Salesforce Tower’s nine-story steel topper is set to light up San Francisco permanently starting tomorrow night, as video artist Jim Campbell’s enormous animations will start broadcasting from the top. The tower’s 130-foot-tall, Pelli Clarke Pelli Architects-designed crown is hollow and has been clad in perforated aluminum panels–ostensibly to lessen the bullet-shaped building’s impact on the skyline. Using imagery from cameras scattered around the city (and 11,000 LEDs inside of the crown), Campbell will translate traffic, the sky, and each night’s sunsets into a public art piece visible for 20 miles in every direction. The fleeting, ephemeral images are an ode to the city’s vibrancy and energy.
During a test run last Wednesday, giant ballerinas could be seen dancing across a beige background over 1,000 feet in the air. The tower’s signature piece, Day for Night, will start by showing the colors of that night’s sunset, followed by constellations against the night sky until the sun rises again. While the top nine floors of the Salesforce Tower are unoccupied and were used to push the building into “tallest in San Francisco” territory, only the upper six floors will be used to stage Campbell’s installation. The remaining three will hold the required equipment and will be bathed in a strong light to form a base for the animation above. While the punctured panels could theoretically show any images, Campbell swears that his work won’t be used for advertisements or to mark holidays. San Francisco Chronicle. The developers, designers, and engineers behind Salesforce Tower will be presenting on their work at the next Facades+ conference in San Francisco, taking place on June 7.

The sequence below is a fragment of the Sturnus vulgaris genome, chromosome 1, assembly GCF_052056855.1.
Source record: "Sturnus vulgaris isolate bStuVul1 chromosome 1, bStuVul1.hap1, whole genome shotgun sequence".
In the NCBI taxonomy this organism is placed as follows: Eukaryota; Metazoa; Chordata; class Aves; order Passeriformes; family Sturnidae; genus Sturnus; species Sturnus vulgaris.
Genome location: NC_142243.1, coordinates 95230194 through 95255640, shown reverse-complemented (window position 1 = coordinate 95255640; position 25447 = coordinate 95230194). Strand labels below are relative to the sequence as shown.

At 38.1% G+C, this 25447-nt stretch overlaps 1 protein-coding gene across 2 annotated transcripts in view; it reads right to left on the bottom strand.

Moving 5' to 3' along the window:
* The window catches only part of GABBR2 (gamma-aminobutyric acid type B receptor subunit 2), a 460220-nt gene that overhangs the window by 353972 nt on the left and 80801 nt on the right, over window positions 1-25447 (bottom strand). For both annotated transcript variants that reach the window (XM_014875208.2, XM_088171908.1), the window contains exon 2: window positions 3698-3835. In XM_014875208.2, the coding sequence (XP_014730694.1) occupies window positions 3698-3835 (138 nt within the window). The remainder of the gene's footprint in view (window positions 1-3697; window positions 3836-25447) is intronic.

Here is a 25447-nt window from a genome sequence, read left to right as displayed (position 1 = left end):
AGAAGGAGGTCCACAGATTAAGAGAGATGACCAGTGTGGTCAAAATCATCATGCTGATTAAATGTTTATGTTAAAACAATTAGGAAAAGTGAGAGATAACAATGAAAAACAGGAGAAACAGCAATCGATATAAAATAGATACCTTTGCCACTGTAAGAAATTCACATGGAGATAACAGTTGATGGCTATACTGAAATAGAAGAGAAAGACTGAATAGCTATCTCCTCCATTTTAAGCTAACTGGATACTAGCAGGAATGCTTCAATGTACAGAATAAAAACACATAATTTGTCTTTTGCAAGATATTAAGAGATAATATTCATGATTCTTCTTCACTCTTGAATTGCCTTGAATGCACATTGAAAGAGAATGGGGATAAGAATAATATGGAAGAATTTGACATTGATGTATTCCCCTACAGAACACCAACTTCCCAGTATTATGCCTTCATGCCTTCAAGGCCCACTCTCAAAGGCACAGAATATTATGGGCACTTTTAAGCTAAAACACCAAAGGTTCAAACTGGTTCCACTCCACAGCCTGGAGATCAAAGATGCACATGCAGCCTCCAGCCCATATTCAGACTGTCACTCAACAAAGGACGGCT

Salesforce Tower light show. Is this new? pic.twitter.com/ClsCBcLOBH— Steve Mnich (@SteveMnich) May 16, 2018